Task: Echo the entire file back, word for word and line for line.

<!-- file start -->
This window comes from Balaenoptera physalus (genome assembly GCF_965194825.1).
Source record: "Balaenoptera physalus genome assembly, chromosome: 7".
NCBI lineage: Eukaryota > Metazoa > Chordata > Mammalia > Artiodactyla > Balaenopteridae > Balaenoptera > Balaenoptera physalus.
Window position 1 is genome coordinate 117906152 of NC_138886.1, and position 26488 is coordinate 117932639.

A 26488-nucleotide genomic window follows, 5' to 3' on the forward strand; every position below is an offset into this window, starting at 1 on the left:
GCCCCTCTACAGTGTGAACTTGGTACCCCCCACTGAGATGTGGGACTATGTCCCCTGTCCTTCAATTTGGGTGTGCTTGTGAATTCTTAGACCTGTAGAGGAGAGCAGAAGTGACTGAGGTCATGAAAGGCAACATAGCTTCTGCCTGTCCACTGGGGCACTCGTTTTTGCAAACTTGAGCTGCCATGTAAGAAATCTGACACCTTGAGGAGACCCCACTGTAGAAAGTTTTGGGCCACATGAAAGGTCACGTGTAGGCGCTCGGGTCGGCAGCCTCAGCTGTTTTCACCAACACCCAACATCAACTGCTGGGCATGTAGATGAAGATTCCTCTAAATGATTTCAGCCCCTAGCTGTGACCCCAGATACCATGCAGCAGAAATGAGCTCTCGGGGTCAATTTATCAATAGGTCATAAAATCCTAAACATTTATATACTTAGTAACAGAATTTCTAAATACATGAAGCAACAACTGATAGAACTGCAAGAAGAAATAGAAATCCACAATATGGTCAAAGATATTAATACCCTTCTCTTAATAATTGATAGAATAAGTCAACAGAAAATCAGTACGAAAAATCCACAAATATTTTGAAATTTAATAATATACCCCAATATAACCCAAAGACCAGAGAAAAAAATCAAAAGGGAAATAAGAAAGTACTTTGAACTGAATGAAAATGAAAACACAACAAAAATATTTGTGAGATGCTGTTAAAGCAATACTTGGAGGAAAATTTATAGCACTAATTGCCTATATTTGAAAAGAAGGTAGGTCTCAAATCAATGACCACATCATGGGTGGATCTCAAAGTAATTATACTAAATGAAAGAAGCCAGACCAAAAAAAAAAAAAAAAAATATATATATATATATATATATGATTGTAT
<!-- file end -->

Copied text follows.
This window comes from Balaenoptera physalus (genome assembly GCF_965194825.1).
Source record: "Balaenoptera physalus genome assembly, chromosome: 7".
NCBI lineage: Eukaryota > Metazoa > Chordata > Mammalia > Artiodactyla > Balaenopteridae > Balaenoptera > Balaenoptera physalus.
Window position 1 is genome coordinate 117906152 of NC_138886.1, and position 26488 is coordinate 117932639.

A 26488-nucleotide genomic window follows, 5' to 3' on the forward strand; every position below is an offset into this window, starting at 1 on the left:
GCCCCTCTACAGTGTGAACTTGGTACCCCCCACTGAGATGTGGGACTATGTCCCCTGTCCTTCAATTTGGGTGTGCTTGTGAATTCTTAGACCTGTAGAGGAGAGCAGAAGTGACTGAGGTCATGAAAGGCAACATAGCTTCTGCCTGTCCACTGGGGCACTCGTTTTTGCAAACTTGAGCTGCCATGTAAGAAATCTGACACCTTGAGGAGACCCCACTGTAGAAAGTTTTGGGCCACATGAAAGGTCACGTGTAGGCGCTCGGGTCGGCAGCCTCAGCTGTTTTCACCAACACCCAACATCAACTGCTGGGCATGTAGATGAAGATTCCTCTAAATGATTTCAGCCCCTAGCTGTGACCCCAGATACCATGCAGCAGAAATGAGCTCTCGGGGTCAATTTATCAATAGGTCATAAAATCCTAAACATTTATATACTTAGTAACAGAATTTCTAAATACATGAAGCAACAACTGATAGAACTGCAAGAAGAAATAGAAATCCACAATATGGTCAAAGATATTAATACCCTTCTCTTAATAATTGATAGAATAAGTCAACAGAAAATCAGTACGAAAAATCCACAAATATTTTGAAATTTAATAATATACCCCAATATAACCCAAAGACCAGAGAAAAAAATCAAAAGGGAAATAAGAAAGTACTTTGAACTGAATGAAAATGAAAACACAACAAAAATATTTGTGAGATGCTGTTAAAGCAATACTTGGAGGAAAATTTATAGCACTAATTGCCTATATTTGAAAAGAAGGTAGGTCTCAAATCAATGACCACATCATGGGTGGATCTCAAAGTAATTATACTAAATGAAAGAAGCCAGACCAAAAAAAAAAAAAAAAAATATATATATATATATATATATGATTGTAT